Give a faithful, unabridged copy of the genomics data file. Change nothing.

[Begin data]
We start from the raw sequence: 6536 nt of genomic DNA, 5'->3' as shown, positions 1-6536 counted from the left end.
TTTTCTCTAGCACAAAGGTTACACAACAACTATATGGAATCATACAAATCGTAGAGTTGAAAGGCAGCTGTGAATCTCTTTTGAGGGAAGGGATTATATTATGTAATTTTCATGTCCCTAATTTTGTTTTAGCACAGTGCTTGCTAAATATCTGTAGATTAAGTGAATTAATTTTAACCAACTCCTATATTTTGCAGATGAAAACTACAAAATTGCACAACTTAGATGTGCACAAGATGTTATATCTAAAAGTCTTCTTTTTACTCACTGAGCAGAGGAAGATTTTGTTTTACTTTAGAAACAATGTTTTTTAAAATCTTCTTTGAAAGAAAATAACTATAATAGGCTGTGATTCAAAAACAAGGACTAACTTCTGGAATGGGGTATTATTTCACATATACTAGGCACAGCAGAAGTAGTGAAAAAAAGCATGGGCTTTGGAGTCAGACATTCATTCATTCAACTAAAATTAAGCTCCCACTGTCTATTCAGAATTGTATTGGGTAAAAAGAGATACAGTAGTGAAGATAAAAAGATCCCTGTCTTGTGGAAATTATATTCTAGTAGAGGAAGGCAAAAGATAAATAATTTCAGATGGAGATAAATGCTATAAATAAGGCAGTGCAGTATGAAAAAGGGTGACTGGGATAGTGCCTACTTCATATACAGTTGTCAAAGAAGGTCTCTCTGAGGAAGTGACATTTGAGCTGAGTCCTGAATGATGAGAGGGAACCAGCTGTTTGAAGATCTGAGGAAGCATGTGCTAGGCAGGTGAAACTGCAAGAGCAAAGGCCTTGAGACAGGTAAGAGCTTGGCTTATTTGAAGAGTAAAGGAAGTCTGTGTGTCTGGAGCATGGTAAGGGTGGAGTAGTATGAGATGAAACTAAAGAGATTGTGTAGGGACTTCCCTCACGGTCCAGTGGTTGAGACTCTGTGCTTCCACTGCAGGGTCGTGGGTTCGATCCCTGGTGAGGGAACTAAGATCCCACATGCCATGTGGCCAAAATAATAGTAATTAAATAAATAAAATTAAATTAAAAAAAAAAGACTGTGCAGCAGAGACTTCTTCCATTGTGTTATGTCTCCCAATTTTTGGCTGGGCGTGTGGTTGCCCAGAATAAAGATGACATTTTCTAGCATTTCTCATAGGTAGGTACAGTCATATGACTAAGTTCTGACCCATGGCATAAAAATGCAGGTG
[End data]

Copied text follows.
We start from the raw sequence: 6536 nt of genomic DNA, 5'->3' as shown, positions 1-6536 counted from the left end.
TTTTCTCTAGCACAAAGGTTACACAACAACTATATGGAATCATACAAATCGTAGAGTTGAAAGGCAGCTGTGAATCTCTTTTGAGGGAAGGGATTATATTATGTAATTTTCATGTCCCTAATTTTGTTTTAGCACAGTGCTTGCTAAATATCTGTAGATTAAGTGAATTAATTTTAACCAACTCCTATATTTTGCAGATGAAAACTACAAAATTGCACAACTTAGATGTGCACAAGATGTTATATCTAAAAGTCTTCTTTTTACTCACTGAGCAGAGGAAGATTTTGTTTTACTTTAGAAACAATGTTTTTTAAAATCTTCTTTGAAAGAAAATAACTATAATAGGCTGTGATTCAAAAACAAGGACTAACTTCTGGAATGGGGTATTATTTCACATATACTAGGCACAGCAGAAGTAGTGAAAAAAAGCATGGGCTTTGGAGTCAGACATTCATTCATTCAACTAAAATTAAGCTCCCACTGTCTATTCAGAATTGTATTGGGTAAAAAGAGATACAGTAGTGAAGATAAAAAGATCCCTGTCTTGTGGAAATTATATTCTAGTAGAGGAAGGCAAAAGATAAATAATTTCAGATGGAGATAAATGCTATAAATAAGGCAGTGCAGTATGAAAAAGGGTGACTGGGATAGTGCCTACTTCATATACAGTTGTCAAAGAAGGTCTCTCTGAGGAAGTGACATTTGAGCTGAGTCCTGAATGATGAGAGGGAACCAGCTGTTTGAAGATCTGAGGAAGCATGTGCTAGGCAGGTGAAACTGCAAGAGCAAAGGCCTTGAGACAGGTAAGAGCTTGGCTTATTTGAAGAGTAAAGGAAGTCTGTGTGTCTGGAGCATGGTAAGGGTGGAGTAGTATGAGATGAAACTAAAGAGATTGTGTAGGGACTTCCCTCACGGTCCAGTGGTTGAGACTCTGTGCTTCCACTGCAGGGTCGTGGGTTCGATCCCTGGTGAGGGAACTAAGATCCCACATGCCATGTGGCCAAAATAATAGTAATTAAATAAATAAAATTAAATTAAAAAAAAAAGACTGTGCAGCAGAGACTTCTTCCATTGTGTTATGTCTCCCAATTTTTGGCTGGGCGTGTGGTTGCCCAGAATAAAGATGACATTTTCTAGCATTTCTCATAGGTAGGTACAGTCATATGACTAAGTTCTGACCCATGGCATAAAAATGCAGGTG